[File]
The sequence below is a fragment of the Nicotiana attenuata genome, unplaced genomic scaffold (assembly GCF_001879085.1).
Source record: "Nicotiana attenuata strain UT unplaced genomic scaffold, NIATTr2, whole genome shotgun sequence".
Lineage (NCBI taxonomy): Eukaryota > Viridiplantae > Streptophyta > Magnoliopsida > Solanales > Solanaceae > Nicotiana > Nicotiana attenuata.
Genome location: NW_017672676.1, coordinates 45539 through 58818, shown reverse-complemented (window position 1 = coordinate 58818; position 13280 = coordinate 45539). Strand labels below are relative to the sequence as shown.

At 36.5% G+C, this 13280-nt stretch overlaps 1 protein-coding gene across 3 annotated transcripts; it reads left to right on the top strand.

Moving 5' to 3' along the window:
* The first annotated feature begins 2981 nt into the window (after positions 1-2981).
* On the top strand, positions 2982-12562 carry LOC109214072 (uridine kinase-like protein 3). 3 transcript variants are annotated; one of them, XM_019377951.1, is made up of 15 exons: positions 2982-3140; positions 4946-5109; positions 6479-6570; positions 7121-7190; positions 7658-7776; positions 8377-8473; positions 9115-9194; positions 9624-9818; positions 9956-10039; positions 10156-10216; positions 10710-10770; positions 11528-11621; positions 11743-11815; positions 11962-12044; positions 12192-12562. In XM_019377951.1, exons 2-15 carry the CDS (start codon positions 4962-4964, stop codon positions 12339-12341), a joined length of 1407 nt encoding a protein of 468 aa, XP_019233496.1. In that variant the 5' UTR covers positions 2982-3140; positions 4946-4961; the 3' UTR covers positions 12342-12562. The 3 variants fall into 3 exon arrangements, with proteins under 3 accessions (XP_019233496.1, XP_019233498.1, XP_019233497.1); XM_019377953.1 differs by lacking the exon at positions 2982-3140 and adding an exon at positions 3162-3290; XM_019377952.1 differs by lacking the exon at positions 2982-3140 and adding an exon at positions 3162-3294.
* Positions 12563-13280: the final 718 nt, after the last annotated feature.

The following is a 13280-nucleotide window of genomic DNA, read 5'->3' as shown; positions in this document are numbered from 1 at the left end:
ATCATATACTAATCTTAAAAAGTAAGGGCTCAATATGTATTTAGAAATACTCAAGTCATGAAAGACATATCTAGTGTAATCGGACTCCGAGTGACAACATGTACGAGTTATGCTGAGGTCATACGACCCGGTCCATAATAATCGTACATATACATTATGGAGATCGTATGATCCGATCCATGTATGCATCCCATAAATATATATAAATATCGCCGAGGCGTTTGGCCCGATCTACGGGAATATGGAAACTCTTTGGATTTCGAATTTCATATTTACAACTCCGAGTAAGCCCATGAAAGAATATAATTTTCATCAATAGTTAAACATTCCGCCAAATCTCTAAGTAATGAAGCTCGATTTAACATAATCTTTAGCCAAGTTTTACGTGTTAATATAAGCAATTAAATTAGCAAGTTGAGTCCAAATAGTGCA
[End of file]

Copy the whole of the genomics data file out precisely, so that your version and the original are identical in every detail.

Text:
The sequence below is a fragment of the Nicotiana attenuata genome, unplaced genomic scaffold (assembly GCF_001879085.1).
Source record: "Nicotiana attenuata strain UT unplaced genomic scaffold, NIATTr2, whole genome shotgun sequence".
Lineage (NCBI taxonomy): Eukaryota > Viridiplantae > Streptophyta > Magnoliopsida > Solanales > Solanaceae > Nicotiana > Nicotiana attenuata.
Genome location: NW_017672676.1, coordinates 45539 through 58818, shown reverse-complemented (window position 1 = coordinate 58818; position 13280 = coordinate 45539). Strand labels below are relative to the sequence as shown.

At 36.5% G+C, this 13280-nt stretch overlaps 1 protein-coding gene across 3 annotated transcripts; it reads left to right on the top strand.

Moving 5' to 3' along the window:
* The first annotated feature begins 2981 nt into the window (after positions 1-2981).
* On the top strand, positions 2982-12562 carry LOC109214072 (uridine kinase-like protein 3). 3 transcript variants are annotated; one of them, XM_019377951.1, is made up of 15 exons: positions 2982-3140; positions 4946-5109; positions 6479-6570; positions 7121-7190; positions 7658-7776; positions 8377-8473; positions 9115-9194; positions 9624-9818; positions 9956-10039; positions 10156-10216; positions 10710-10770; positions 11528-11621; positions 11743-11815; positions 11962-12044; positions 12192-12562. In XM_019377951.1, exons 2-15 carry the CDS (start codon positions 4962-4964, stop codon positions 12339-12341), a joined length of 1407 nt encoding a protein of 468 aa, XP_019233496.1. In that variant the 5' UTR covers positions 2982-3140; positions 4946-4961; the 3' UTR covers positions 12342-12562. The 3 variants fall into 3 exon arrangements, with proteins under 3 accessions (XP_019233496.1, XP_019233498.1, XP_019233497.1); XM_019377953.1 differs by lacking the exon at positions 2982-3140 and adding an exon at positions 3162-3290; XM_019377952.1 differs by lacking the exon at positions 2982-3140 and adding an exon at positions 3162-3294.
* Positions 12563-13280: the final 718 nt, after the last annotated feature.

The following is a 13280-nucleotide window of genomic DNA, read 5'->3' as shown; positions in this document are numbered from 1 at the left end:
ATCATATACTAATCTTAAAAAGTAAGGGCTCAATATGTATTTAGAAATACTCAAGTCATGAAAGACATATCTAGTGTAATCGGACTCCGAGTGACAACATGTACGAGTTATGCTGAGGTCATACGACCCGGTCCATAATAATCGTACATATACATTATGGAGATCGTATGATCCGATCCATGTATGCATCCCATAAATATATATAAATATCGCCGAGGCGTTTGGCCCGATCTACGGGAATATGGAAACTCTTTGGATTTCGAATTTCATATTTACAACTCCGAGTAAGCCCATGAAAGAATATAATTTTCATCAATAGTTAAACATTCCGCCAAATCTCTAAGTAATGAAGCTCGATTTAACATAATCTTTAGCCAAGTTTTACGTGTTAATATAAGCAATTAAATTAGCAAGTTGAGTCCAAATAGTGCA